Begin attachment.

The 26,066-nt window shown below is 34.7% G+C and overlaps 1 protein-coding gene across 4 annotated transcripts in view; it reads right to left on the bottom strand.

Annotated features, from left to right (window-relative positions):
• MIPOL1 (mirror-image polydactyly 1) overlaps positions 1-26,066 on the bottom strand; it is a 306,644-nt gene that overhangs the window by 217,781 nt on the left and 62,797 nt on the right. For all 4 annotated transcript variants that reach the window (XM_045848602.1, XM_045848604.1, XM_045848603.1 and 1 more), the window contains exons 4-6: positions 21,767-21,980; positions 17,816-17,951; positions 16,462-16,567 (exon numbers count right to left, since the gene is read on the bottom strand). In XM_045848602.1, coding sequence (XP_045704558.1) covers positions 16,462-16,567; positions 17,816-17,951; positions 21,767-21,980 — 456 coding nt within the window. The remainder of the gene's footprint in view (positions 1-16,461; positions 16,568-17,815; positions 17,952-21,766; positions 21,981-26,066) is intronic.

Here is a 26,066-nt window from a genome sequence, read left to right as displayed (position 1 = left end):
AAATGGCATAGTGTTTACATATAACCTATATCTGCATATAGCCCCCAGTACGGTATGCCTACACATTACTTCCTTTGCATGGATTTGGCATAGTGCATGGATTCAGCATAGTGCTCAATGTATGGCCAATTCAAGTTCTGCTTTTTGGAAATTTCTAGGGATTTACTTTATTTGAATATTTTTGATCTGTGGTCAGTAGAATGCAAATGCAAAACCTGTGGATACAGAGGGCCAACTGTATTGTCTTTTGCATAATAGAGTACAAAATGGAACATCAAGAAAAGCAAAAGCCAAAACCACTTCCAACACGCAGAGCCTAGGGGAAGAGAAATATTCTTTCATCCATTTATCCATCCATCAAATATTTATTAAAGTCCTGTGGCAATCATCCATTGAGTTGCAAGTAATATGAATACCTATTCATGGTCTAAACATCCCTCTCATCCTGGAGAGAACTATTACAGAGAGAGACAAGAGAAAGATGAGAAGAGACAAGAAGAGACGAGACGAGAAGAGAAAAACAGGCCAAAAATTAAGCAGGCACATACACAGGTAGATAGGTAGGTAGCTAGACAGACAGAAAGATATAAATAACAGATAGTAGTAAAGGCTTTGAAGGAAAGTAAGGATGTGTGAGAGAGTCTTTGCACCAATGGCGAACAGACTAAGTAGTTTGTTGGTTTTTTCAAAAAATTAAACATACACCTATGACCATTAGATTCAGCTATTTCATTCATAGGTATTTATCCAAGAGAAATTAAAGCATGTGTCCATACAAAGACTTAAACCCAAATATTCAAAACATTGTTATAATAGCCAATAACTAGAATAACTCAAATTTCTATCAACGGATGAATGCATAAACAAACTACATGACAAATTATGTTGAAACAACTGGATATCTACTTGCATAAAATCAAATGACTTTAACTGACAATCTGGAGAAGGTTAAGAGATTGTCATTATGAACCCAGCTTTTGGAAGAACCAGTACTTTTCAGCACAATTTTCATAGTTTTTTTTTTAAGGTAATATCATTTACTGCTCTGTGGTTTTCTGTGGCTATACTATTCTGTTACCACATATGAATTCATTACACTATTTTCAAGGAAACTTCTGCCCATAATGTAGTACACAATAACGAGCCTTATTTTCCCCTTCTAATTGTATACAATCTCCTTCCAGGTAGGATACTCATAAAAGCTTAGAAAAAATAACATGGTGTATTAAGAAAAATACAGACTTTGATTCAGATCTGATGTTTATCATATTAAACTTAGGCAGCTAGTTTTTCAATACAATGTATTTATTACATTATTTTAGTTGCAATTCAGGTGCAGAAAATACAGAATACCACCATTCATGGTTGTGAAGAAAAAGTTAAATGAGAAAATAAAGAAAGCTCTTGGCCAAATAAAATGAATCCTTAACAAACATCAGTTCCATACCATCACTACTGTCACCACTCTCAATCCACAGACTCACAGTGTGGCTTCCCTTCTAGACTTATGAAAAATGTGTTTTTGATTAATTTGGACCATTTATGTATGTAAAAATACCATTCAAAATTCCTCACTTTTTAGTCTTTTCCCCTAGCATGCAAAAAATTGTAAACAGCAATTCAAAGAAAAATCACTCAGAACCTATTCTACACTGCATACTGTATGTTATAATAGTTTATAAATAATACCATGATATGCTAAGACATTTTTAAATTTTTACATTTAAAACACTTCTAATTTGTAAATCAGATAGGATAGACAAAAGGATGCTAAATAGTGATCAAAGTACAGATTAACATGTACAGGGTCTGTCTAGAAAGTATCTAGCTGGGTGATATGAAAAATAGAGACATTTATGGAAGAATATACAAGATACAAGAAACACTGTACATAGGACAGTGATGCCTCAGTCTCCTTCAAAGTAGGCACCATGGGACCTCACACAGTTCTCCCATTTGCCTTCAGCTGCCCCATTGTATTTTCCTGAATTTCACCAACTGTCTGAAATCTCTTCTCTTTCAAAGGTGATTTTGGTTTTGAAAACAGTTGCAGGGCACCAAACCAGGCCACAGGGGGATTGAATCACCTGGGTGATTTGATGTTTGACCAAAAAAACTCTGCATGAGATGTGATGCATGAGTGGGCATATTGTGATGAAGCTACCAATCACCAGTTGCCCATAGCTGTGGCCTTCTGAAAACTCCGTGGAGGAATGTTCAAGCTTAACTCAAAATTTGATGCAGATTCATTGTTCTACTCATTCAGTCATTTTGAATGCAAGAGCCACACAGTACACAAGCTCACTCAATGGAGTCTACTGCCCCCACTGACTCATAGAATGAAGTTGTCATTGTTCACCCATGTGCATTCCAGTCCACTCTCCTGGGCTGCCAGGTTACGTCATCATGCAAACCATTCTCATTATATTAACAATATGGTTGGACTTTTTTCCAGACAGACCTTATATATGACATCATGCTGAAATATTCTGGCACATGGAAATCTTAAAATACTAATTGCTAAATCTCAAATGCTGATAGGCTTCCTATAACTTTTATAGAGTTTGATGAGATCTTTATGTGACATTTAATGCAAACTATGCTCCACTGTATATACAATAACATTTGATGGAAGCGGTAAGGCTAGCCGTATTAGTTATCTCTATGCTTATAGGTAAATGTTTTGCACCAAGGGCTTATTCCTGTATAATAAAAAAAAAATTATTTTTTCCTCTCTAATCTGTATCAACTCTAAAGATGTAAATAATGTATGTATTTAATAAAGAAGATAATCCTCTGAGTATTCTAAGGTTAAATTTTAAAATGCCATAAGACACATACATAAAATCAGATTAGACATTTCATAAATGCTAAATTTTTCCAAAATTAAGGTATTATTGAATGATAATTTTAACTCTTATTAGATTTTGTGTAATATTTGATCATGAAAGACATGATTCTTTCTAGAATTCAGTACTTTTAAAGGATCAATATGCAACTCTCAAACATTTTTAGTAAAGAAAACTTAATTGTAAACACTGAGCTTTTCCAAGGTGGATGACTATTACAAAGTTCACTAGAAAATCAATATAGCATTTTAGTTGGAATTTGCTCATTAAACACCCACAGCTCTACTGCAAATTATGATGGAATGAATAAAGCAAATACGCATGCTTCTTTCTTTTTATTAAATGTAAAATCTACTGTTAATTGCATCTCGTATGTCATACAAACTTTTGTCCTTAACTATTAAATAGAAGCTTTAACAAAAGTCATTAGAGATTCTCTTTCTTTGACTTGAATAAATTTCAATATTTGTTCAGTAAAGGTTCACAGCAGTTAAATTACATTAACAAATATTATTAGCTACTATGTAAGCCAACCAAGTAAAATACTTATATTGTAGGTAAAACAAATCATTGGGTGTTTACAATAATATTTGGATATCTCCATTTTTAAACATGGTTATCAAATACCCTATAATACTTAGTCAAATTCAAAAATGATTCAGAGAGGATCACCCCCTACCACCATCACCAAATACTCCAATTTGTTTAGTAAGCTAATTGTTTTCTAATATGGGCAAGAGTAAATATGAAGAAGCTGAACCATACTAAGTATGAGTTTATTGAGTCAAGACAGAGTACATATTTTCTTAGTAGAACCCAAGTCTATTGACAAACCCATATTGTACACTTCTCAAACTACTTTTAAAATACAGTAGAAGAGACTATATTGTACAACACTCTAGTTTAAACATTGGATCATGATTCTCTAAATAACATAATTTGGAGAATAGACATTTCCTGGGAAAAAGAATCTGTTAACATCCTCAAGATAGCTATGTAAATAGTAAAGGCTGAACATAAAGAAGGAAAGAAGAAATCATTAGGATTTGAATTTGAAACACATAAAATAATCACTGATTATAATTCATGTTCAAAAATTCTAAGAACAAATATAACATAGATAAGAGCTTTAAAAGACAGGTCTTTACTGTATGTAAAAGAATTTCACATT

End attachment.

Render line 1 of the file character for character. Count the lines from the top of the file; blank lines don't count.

The 26,066-nt window shown below is 34.7% G+C and overlaps 1 protein-coding gene across 4 annotated transcripts in view; it reads right to left on the bottom strand.